Synopses & Reviews
In every epoch, one great city has commanded attention through its ability to rise above material circumstances and express something new and original about its times. Athens, Rome, and Byzantium in antiquity, and Florence, Paris, and London in more recent times. New York is indisputably the capital of the early twentieth century.
William R. Taylor, one of America's most original and probing cultural historians, in this study of New York in the grip of modernity places it in the tradition of great western trading cities from Venice and Amsterdam to London. In such cities, commerce placed its imprint on all of the forms of cultural life. In the case of twentieth-century New York, a rich commerce led to a richly elaborated vertical architecture of skyscrapers, placed its stamp on the clustering of activities in the city, and created the modern skyline perspective that has become the trademark of modern cities. Photographers such as Alfred Stieglitz and Lewis Hine struggled to take account of the novelties their lenses searched out: new kinds of public spaces designed for masses of people, man and machine, man and asphalt, cityscapes with and without accompanying crowds.
In the labyrinthine turn-of-the-century New York, printing presses acted as seeing eyes for the new or disoriented citizen. Guidebooks, novels, but most of all the daily and Sunday newspapers served as charts for those trying to fathom this novel kind of society, those looking for work or entertainment. New kinds of stories, by O. Henry and others, "The Yellow Kid" and other early comic strips were part of newspaper mapping of the new city. The most indelible maps were in the network of the city's new underground subway system that carried New Yorkers back and forth between home and work. This network came to focus on Times Square, an area that soon became the city's central entertainment district, first of vaudeville, theater and nightlife, eventually of film, burlesque and, in its decline, peepshows, prostitution and penny arcades. The presence of Tin Pan Alley and Hollywood studios on Broadway and network radio nearby made it by the Thirties into a national cultural marketplace.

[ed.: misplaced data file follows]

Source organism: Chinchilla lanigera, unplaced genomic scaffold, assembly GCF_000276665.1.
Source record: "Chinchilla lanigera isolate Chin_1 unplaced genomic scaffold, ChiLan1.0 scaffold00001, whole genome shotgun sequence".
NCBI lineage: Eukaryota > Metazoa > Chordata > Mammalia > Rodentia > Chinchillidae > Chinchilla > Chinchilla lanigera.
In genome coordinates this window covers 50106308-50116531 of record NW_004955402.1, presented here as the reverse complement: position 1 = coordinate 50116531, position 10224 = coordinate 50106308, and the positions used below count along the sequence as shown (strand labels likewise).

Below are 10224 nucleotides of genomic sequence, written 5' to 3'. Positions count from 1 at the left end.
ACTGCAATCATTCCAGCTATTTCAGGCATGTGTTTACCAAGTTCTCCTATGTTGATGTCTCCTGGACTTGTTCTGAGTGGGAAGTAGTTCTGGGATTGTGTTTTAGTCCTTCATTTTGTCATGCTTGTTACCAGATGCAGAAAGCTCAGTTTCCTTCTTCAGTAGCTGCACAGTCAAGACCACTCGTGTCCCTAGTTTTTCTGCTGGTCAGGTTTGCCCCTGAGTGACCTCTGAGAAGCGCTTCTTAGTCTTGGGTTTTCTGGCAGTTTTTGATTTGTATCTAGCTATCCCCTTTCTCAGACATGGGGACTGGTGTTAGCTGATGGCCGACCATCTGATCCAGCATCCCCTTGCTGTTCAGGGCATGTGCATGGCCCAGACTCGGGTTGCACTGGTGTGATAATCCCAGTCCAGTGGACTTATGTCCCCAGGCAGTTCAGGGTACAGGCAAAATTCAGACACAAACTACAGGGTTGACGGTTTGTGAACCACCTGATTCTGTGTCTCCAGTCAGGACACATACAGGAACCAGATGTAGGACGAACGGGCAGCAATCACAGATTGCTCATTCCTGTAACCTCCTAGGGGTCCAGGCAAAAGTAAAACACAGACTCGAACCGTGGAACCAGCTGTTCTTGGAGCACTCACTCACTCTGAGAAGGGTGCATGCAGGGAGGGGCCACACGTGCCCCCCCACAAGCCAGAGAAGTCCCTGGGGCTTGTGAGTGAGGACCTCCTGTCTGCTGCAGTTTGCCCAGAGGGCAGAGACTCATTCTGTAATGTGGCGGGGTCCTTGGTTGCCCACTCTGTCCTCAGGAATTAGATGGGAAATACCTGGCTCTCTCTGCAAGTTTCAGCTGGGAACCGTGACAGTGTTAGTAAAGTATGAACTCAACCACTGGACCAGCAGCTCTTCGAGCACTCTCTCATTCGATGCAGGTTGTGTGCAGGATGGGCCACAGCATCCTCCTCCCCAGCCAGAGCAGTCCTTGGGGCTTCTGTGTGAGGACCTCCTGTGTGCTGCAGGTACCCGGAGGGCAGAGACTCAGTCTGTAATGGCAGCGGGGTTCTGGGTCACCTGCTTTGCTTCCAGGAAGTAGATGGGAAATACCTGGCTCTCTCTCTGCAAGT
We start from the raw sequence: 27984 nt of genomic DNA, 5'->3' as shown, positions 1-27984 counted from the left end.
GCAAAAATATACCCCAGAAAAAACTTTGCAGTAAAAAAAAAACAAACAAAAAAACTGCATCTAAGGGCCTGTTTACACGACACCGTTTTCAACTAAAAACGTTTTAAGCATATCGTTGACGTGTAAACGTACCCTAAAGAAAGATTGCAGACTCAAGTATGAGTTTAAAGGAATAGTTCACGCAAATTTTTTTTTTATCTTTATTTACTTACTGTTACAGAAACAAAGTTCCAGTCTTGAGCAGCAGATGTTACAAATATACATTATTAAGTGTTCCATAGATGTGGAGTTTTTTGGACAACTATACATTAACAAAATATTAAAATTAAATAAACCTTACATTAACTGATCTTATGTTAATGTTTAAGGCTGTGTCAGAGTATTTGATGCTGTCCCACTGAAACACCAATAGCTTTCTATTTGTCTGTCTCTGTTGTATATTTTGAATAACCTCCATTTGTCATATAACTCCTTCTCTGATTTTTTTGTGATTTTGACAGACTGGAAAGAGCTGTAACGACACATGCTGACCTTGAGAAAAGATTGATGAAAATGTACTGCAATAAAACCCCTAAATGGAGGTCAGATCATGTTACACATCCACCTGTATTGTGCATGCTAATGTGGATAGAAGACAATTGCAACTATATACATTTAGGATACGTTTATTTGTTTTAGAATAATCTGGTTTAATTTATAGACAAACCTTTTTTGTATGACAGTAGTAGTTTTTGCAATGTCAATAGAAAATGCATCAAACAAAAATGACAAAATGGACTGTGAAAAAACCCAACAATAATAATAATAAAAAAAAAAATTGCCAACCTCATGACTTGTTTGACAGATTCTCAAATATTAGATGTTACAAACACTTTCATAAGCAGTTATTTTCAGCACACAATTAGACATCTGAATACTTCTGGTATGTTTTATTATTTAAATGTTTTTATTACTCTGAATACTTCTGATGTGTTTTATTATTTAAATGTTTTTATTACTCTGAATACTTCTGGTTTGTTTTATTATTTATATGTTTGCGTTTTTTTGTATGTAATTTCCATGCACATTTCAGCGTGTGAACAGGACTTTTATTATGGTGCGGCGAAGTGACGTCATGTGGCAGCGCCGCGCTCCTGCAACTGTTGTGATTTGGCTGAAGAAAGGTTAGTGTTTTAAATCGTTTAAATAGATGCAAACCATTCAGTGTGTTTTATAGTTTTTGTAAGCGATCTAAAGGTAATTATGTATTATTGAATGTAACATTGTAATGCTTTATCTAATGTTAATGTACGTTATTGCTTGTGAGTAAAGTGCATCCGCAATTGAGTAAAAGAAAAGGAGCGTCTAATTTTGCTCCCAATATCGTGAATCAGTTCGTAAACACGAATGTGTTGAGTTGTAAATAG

Publishing was the apex of the modern city's commerce and culture. Newspapers, the song publishers of Tin Pan Alley, and the proliferating magazine press took the measure of the city's changes year by year. Variety, Vanity Fair, the Smart Set and The New Yorker ground out smart opinions and stylish versions of city life for different audiences. Even Greenwich Village writers and painters were caught up in the publicizing craze of New York's jazzie new sophistication. It was words, clever words, inventive slang by a Walter Winchell or a Damon Runyon as much as any one thing that fused it all together. These elements all become part of Taylor's Gotham, an amalgam that intertwined the mysteries of old and modern New York.
About the Author
About the Author
William R. Taylor is Professor of History at the State University of New York, Stony Brook and Program Director of the New York Institute for the Humanities at New York University. He is the author of Cavalier and Yankee: The Old South and American National Character, and the editor of Inventing Times Square: Commerce and Culture at the Crossroads of the World.